They're calling this year's May Day party at Beginnings Octagon "Celebrate the '60s with 60-year-olds," since it's also a birthday bash for a pair of influential SoHum entrepreneurs, Music For Little People founder Leib Ostrow and David Katz of the solar/etc. biz Alternative Energy Engineering. They promise dancing girls Lakshmi's Daughters, Sue's Organics and Barbeque To You cooking up a feast, and, of course, music, music, music. The soulful Linda Tillery (who's recorded a few things for MFLP) and The Cultural Heritage Choir are first up musically (6-ish). Then it's The Berel Alexander Ensemble, an appropriate choice since Berel, aka Bernie, got his start as a pre-teen singing for Leib on MFLP records such as All You Need Is Love Beatles for Kids. (He's also opening for Buffy Sainte-Marie Saturday night; details on that show in the Calendar.) Last but not least in Briceland, a blast of post-revolutionary folk-rock by Casey Neill and The Norway Rats, who do a show at Beginnings around this time every year to celebrate the worker's holiday May Day and the Pagan holiday Beltane. No charge for admission to the party, but proceeds from the food and any other donations go to Alliance for Nuclear Responsibility, Trees Foundation, Briceland VFD and South Fork High Music Dept.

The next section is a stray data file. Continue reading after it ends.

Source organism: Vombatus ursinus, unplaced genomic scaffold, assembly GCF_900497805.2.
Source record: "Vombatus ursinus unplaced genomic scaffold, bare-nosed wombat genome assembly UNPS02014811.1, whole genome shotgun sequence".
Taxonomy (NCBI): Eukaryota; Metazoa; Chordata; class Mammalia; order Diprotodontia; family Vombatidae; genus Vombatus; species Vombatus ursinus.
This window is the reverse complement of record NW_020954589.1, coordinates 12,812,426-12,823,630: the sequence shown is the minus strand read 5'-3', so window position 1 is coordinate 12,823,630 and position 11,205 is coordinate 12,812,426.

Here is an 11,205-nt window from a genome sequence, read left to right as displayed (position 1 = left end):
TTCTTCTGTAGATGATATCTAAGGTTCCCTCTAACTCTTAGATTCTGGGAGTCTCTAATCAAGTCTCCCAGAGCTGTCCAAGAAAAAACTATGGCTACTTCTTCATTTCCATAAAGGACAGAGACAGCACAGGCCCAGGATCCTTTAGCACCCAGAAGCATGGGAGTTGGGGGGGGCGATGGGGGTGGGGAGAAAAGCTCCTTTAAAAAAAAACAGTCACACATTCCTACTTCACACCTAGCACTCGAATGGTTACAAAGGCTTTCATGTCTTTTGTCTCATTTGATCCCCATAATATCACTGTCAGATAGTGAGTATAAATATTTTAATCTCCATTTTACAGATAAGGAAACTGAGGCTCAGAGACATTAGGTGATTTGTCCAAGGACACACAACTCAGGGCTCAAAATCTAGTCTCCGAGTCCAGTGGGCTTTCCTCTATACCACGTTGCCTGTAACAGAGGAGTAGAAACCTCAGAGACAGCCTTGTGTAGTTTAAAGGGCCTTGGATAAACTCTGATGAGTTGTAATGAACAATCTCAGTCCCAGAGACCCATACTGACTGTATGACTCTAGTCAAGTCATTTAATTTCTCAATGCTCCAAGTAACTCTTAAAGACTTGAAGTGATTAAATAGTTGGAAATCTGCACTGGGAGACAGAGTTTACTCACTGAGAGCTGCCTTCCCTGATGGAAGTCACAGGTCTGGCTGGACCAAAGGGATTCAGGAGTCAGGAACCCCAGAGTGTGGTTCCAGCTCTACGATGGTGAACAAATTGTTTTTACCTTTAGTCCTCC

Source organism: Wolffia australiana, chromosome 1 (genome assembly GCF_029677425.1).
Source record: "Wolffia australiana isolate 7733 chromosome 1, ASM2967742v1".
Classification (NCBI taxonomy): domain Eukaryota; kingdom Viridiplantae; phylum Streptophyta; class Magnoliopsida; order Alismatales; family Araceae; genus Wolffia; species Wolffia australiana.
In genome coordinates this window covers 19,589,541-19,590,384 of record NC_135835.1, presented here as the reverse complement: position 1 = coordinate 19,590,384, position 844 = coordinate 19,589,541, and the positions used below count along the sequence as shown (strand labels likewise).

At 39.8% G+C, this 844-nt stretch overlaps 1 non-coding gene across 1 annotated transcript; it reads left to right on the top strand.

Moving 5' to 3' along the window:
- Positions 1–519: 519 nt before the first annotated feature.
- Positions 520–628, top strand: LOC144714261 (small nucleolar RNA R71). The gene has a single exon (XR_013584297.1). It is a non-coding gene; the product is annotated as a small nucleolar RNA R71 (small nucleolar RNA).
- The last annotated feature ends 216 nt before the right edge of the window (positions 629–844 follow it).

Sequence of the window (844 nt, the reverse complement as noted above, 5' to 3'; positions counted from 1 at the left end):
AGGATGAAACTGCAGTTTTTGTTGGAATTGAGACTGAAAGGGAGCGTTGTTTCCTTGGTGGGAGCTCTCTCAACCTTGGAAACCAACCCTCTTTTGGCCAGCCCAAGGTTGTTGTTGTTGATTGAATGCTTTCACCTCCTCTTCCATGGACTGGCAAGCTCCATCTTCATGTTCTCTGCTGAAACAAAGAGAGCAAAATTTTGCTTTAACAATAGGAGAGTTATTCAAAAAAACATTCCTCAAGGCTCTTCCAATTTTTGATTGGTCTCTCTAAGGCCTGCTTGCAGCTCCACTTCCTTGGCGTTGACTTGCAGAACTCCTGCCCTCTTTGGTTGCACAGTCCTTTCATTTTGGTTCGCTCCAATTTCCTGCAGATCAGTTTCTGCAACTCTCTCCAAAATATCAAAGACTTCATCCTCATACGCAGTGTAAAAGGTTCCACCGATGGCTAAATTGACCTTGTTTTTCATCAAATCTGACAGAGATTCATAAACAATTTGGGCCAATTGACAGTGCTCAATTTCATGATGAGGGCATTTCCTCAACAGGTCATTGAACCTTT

Saturday night Casey and company are in bar band mode for another show at Humboldt Brews. I caught them last time they rocked the place (December?), kicking ass with new songs and old, including a killer cover of Joe Strummer's "Coma Girl" and, by request, "Dancing on the Ruins of Multinational Corporations." (No way he'll get through a May Day show without doing that one.)
Major electro artist of the week is Gaudi, coming to the Arcata Theatre Lounge Friday on his No Prisoners Tour. Born in Italy, Daniele Gaudi made his mark in London starting in the mid-'90s with a club-friendly mix of electronica and dub drawing on sounds from all around the world. (I love his Dub Qawwali disc with Nusrat Fateh Ali Khan.) Expect a full band for this show where he's joined by Brit beatboxer Danny Ladwa aka Lyrikool Lipz plus DJ Dragonfly and Axe.